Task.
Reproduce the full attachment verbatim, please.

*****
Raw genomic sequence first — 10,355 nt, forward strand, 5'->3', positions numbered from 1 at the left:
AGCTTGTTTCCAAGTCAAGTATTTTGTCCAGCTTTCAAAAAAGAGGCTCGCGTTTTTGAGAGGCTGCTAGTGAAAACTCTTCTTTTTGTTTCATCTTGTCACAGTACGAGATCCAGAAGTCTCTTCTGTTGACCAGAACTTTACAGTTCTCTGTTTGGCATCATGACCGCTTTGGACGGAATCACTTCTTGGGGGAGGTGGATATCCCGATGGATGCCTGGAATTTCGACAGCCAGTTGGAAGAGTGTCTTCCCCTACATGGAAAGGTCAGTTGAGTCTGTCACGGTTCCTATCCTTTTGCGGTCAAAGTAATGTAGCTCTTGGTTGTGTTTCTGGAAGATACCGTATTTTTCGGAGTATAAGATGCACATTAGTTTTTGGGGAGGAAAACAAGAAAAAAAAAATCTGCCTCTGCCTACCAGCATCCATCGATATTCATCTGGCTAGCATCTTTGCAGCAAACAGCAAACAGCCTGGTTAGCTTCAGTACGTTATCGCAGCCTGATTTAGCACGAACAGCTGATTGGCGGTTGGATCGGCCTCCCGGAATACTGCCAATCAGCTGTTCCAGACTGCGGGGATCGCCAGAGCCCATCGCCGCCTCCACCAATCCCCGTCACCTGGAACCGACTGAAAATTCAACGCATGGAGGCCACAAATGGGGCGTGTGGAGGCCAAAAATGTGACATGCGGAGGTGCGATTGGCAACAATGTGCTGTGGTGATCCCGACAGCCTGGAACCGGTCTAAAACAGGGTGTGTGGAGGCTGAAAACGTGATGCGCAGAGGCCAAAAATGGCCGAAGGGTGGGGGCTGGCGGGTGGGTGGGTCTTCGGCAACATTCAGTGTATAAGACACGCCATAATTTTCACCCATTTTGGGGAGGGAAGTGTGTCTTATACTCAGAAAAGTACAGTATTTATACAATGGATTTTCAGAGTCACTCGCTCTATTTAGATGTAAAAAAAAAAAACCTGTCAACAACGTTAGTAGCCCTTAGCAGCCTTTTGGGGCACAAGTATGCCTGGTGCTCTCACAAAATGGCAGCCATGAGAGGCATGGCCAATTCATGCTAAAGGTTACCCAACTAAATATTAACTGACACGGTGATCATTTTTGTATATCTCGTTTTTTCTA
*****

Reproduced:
Raw genomic sequence first — 10,355 nt, forward strand, 5'->3', positions numbered from 1 at the left:
AGCTTGTTTCCAAGTCAAGTATTTTGTCCAGCTTTCAAAAAAGAGGCTCGCGTTTTTGAGAGGCTGCTAGTGAAAACTCTTCTTTTTGTTTCATCTTGTCACAGTACGAGATCCAGAAGTCTCTTCTGTTGACCAGAACTTTACAGTTCTCTGTTTGGCATCATGACCGCTTTGGACGGAATCACTTCTTGGGGGAGGTGGATATCCCGATGGATGCCTGGAATTTCGACAGCCAGTTGGAAGAGTGTCTTCCCCTACATGGAAAGGTCAGTTGAGTCTGTCACGGTTCCTATCCTTTTGCGGTCAAAGTAATGTAGCTCTTGGTTGTGTTTCTGGAAGATACCGTATTTTTCGGAGTATAAGATGCACATTAGTTTTTGGGGAGGAAAACAAGAAAAAAAAAATCTGCCTCTGCCTACCAGCATCCATCGATATTCATCTGGCTAGCATCTTTGCAGCAAACAGCAAACAGCCTGGTTAGCTTCAGTACGTTATCGCAGCCTGATTTAGCACGAACAGCTGATTGGCGGTTGGATCGGCCTCCCGGAATACTGCCAATCAGCTGTTCCAGACTGCGGGGATCGCCAGAGCCCATCGCCGCCTCCACCAATCCCCGTCACCTGGAACCGACTGAAAATTCAACGCATGGAGGCCACAAATGGGGCGTGTGGAGGCCAAAAATGTGACATGCGGAGGTGCGATTGGCAACAATGTGCTGTGGTGATCCCGACAGCCTGGAACCGGTCTAAAACAGGGTGTGTGGAGGCTGAAAACGTGATGCGCAGAGGCCAAAAATGGCCGAAGGGTGGGGGCTGGCGGGTGGGTGGGTCTTCGGCAACATTCAGTGTATAAGACACGCCATAATTTTCACCCATTTTGGGGAGGGAAGTGTGTCTTATACTCAGAAAAGTACAGTATTTATACAATGGATTTTCAGAGTCACTCGCTCTATTTAGATGTAAAAAAAAAAAACCTGTCAACAACGTTAGTAGCCCTTAGCAGCCTTTTGGGGCACAAGTATGCCTGGTGCTCTCACAAAATGGCAGCCATGAGAGGCATGGCCAATTCATGCTAAAGGTTACCCAACTAAATATTAACTGACACGGTGATCATTTTTGTATATCTCGTTTTTTCTA